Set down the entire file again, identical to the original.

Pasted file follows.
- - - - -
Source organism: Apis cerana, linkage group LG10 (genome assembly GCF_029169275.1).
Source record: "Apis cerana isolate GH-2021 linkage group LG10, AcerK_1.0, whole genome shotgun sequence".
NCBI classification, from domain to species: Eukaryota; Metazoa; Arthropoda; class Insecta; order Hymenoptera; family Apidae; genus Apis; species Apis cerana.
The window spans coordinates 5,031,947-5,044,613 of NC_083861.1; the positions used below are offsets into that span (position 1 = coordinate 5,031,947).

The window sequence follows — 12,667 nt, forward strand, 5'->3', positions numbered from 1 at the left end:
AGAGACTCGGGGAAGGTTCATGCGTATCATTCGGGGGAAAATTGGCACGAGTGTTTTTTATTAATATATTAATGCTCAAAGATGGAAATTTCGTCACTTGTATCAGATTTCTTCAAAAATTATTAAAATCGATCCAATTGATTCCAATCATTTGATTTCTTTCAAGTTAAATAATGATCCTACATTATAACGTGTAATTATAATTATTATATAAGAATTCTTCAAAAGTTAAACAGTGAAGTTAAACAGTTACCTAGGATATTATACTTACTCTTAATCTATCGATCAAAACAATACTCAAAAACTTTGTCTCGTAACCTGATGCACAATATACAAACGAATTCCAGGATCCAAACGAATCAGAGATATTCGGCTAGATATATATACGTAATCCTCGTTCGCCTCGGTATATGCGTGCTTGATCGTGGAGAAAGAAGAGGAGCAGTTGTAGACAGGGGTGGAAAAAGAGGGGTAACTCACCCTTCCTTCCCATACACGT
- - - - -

Source organism: Apis cerana, linkage group LG10 (genome assembly GCF_029169275.1).
Source record: "Apis cerana isolate GH-2021 linkage group LG10, AcerK_1.0, whole genome shotgun sequence".
NCBI classification, from domain to species: Eukaryota; Metazoa; Arthropoda; class Insecta; order Hymenoptera; family Apidae; genus Apis; species Apis cerana.
The window spans coordinates 5,031,947-5,044,613 of NC_083861.1; the positions used below are offsets into that span (position 1 = coordinate 5,031,947).

The window sequence follows — 12,667 nt, forward strand, 5'->3', positions numbered from 1 at the left end:
AGAGACTCGGGGAAGGTTCATGCGTATCATTCGGGGGAAAATTGGCACGAGTGTTTTTTATTAATATATTAATGCTCAAAGATGGAAATTTCGTCACTTGTATCAGATTTCTTCAAAAATTATTAAAATCGATCCAATTGATTCCAATCATTTGATTTCTTTCAAGTTAAATAATGATCCTACATTATAACGTGTAATTATAATTATTATATAAGAATTCTTCAAAAGTTAAACAGTGAAGTTAAACAGTTACCTAGGATATTATACTTACTCTTAATCTATCGATCAAAACAATACTCAAAAACTTTGTCTCGTAACCTGATGCACAATATACAAACGAATTCCAGGATCCAAACGAATCAGAGATATTCGGCTAGATATATATACGTAATCCTCGTTCGCCTCGGTATATGCGTGCTTGATCGTGGAGAAAGAAGAGGAGCAGTTGTAGACAGGGGTGGAAAAAGAGGGGTAACTCACCCTTCCTTCCCATACACGT